This week at the station

This week at Casey: 20 September 2013

The Warren

With the end of our winter season approaching, the need for me to move all my stuff out of my three rooms and my hallway has become dire. The favoured method used to implement this cull of wasted space is to simply find the nearest trashcan and fill it. However, after about 80 minutes of procrastination (two episodes of Breaking Bad), I managed to find myself staring down the shallow barrels of no less than three different trashcans, which like some sort of trio of wild poisonous animals each exhibit different colours as a warning to approaching predators. As most staff should know by now, these colours are no aposematic display*, they are in fact the first step in a simple labeling system designed to insure you feed these trash cans in accordance to their very specific dietary needs.

So to burn a few more hours before having to remediate my winter living space, I decided to visit one of our resident plumbers for a tour of the station incinerator to better understand why we need to abide by our waste management plan.

Ben

* being conspicuous and serving to warn, e.g. aposematic coloration in butterflies (Yes, I had to look it up. Ed.)

The incinerator empty
The 'Warren' empty
(Photo: Ben McKay)
First layer of burnables
First you make a nice burnable platform to work off
(Photo: Ben McKay)
Cardboard the second layer
Then you learn why you are supposed to fold cardboard boxes properly
(Photo: Ben McKay)
Third layer of wet and dry burnables
Then you learn the difference between 'wet' and 'dry' burnables
(Photo: Ben McKay)
Another layer of cardboard
Another cardboard platform
(Photo: Ben McKay)
Wet burnables go at the top to allow them to dry out a bit before they are engulfed in flame
Wet burnables go at the top to allow them to dry out…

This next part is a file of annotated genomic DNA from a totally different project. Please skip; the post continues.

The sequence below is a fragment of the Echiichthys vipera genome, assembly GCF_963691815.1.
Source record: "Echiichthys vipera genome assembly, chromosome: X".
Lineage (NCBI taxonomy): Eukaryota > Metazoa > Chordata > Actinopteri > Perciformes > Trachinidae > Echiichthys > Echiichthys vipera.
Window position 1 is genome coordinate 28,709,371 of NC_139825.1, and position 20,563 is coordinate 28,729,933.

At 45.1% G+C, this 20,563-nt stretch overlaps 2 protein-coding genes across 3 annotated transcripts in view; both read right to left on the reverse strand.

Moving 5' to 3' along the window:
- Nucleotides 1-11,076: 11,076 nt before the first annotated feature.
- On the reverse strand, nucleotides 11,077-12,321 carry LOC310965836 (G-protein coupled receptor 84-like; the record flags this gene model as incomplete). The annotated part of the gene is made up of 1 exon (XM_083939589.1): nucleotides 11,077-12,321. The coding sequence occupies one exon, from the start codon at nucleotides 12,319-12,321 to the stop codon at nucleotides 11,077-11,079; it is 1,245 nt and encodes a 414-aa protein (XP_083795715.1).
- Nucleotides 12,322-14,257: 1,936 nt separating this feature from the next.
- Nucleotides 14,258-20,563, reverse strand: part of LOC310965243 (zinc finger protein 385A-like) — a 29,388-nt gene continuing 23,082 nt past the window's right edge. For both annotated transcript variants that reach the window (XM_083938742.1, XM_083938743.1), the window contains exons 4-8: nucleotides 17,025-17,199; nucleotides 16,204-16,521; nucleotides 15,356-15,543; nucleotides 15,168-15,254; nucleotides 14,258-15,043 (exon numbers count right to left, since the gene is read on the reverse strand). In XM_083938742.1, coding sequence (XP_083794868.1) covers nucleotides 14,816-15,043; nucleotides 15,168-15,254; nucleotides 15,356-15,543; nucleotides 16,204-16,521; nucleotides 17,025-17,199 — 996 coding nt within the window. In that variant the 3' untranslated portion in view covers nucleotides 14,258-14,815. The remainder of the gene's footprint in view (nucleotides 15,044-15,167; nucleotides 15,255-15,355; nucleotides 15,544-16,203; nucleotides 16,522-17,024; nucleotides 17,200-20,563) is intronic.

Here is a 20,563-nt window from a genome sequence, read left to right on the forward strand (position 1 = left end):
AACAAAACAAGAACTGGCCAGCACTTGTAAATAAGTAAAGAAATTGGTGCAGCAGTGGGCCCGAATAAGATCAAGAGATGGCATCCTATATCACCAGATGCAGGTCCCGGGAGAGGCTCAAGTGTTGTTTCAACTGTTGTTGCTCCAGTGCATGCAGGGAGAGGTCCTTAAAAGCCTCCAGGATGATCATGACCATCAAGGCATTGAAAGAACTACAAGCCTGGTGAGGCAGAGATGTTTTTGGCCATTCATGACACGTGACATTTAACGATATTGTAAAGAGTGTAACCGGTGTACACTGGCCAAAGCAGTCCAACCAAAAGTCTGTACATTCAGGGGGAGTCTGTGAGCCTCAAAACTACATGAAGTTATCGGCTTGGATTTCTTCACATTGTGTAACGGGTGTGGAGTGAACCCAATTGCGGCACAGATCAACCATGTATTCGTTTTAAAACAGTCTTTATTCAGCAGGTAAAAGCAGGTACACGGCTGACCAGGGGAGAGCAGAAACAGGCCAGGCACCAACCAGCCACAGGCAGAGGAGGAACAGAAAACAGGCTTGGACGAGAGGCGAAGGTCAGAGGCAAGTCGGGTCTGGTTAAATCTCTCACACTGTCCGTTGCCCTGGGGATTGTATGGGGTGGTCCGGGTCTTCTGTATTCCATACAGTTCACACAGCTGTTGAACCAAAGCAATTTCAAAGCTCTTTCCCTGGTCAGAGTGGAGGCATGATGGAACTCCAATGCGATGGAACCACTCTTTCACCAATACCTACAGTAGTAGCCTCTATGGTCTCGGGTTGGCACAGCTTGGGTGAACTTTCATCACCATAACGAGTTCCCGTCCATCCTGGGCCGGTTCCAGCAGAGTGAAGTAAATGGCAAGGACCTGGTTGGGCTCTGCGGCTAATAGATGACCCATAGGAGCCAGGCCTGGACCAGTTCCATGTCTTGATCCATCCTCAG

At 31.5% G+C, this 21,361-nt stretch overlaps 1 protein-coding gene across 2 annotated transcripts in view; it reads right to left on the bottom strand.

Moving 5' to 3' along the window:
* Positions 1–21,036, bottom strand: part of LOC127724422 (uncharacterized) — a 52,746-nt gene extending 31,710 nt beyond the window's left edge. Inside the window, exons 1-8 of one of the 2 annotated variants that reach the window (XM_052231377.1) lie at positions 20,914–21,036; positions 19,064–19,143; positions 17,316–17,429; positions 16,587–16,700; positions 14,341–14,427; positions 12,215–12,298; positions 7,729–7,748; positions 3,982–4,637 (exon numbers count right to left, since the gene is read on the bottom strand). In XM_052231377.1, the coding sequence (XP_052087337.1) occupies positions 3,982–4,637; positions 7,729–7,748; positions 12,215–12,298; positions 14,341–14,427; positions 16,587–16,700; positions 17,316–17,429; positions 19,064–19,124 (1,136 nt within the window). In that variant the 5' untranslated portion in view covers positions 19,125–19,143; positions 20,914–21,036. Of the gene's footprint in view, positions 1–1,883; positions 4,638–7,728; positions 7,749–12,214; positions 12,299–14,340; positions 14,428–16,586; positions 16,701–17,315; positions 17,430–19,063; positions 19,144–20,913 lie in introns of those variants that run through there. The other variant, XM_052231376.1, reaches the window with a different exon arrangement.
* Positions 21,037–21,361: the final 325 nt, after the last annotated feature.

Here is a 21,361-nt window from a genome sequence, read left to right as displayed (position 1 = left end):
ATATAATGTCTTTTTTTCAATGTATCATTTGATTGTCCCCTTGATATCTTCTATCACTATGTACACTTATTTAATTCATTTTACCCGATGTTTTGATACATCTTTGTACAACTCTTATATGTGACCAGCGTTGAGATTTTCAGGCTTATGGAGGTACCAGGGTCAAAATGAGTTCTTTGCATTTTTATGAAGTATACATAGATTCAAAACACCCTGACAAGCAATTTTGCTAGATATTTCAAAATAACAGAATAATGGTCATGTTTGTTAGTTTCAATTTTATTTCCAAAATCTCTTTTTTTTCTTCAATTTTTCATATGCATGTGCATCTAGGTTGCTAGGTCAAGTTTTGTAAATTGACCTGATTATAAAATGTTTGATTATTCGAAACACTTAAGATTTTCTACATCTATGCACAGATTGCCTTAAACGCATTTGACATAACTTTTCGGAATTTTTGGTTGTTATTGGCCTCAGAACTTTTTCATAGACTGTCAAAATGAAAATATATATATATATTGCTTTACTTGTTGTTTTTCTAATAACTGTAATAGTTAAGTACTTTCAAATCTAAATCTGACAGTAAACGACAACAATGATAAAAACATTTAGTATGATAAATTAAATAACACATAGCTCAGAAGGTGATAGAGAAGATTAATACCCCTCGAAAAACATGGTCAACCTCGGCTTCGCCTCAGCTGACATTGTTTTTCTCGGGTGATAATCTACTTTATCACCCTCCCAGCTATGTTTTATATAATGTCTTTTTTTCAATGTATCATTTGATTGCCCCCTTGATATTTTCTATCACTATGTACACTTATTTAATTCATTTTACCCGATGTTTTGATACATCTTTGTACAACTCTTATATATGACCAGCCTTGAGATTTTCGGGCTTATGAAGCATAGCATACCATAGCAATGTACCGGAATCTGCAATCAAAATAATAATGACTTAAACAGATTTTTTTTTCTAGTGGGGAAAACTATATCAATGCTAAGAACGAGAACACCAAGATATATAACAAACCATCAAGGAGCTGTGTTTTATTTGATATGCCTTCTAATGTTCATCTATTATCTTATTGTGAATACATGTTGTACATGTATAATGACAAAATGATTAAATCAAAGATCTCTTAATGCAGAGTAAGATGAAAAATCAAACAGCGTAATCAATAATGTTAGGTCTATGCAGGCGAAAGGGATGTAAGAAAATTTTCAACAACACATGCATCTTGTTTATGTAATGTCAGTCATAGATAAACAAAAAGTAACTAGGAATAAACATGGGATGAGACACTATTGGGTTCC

(Photo: Ben McKay)
Filling up the space in the incinerator
Then you use the stuffing method to fill that last bit of…
(Photo: Ben McKay)
Incinerator door closed and locked
Lock it up
(Photo: Ben McKay)
A sign on the incinerator saying No Refunds
Management says No Refunds
(Photo: Ben McKay)

A pretty good week

Well, another week has gone, and a quiet one at that. The weather has been all over the place, one day blizzards then positive one degree the next day which is quite warm for this time of year. It is very unusual to see people walking around outside in work shirts and no jackets, although this makes trying to get a Cape Poinsett trip up and running difficult as it’s already been cancelled three times due to weather. We also experienced some rain, which is an unusual phenomenon here at Casey.

Friday the 13th proved all too much for some people. I don’t think I will ever get up to the toilet through a scary film again; I scared Michael S so much that we were all quite sure it was a squeal and not a scream. It had everyone looking for the owner of the strange female noise.

Saturday night was the Casey pub night, with great fare once again from Scotty. After dinner, a good movie and then some stayed around to watch that strange game they call rugby... don’t these people know about AFL yet?

A pretty good week.

Michael W.

Challenger parked in the foreground in the rain
Rain at Casey
(Photo: Michael Williams)
Sea ice blew away and left a clear still water
Perfect reflections
(Photo: Michael Williams)
More reflections off the still clear bay
More reflections
(Photo: Michael Williams)
Sunset in a cloudy day with a Sun ray pillar
Sunset from the Red Shed
(Photo: Michael Williams)
Cloudy red sunset from wharf
Sunset from the wharf
(Photo: Michael Williams)
The menu list for Pub night
Pub night menu
(Photo: Michael Williams)

Matty's Corner

The Spring Leopard

Well spring is here,
'tis September now,

it rained yesterday,
not quite sure how,

it rains in a place,
drier than the desert,

we did also see,
a seal that was a leopard,

on the edge of the sea ice,
he did lay and roll,

near the water so flat,
it looked like a great hole,

thirty feet straight down,
we could see the sea bed,

of the leopard variety was he,
he had a flip-top head,

probably waiting for dinner,
the Adélies I mean,

there's been none here since March,
that we have seen,

end this poem I must,
it's been the lengthiest yet,

the most asked question here on Station,
"When's Cape Poinsett?"

Matt Whittington

Ferns of ice form on cracks
Ice ferns in a tide crack
(Photo: Matt Whittington)
Leopard seal on the sea ice
Leopard seal at Kilby Island
(Photo: Matt Whittington)
Close up shot of the leopard seal roaring
Leopard seal roaring
(Photo: Matt Whittington)
Leopard seal rolling on its back
Midday nap
(Photo: Matt Whittington)
This page was last modified on 16 December 2010.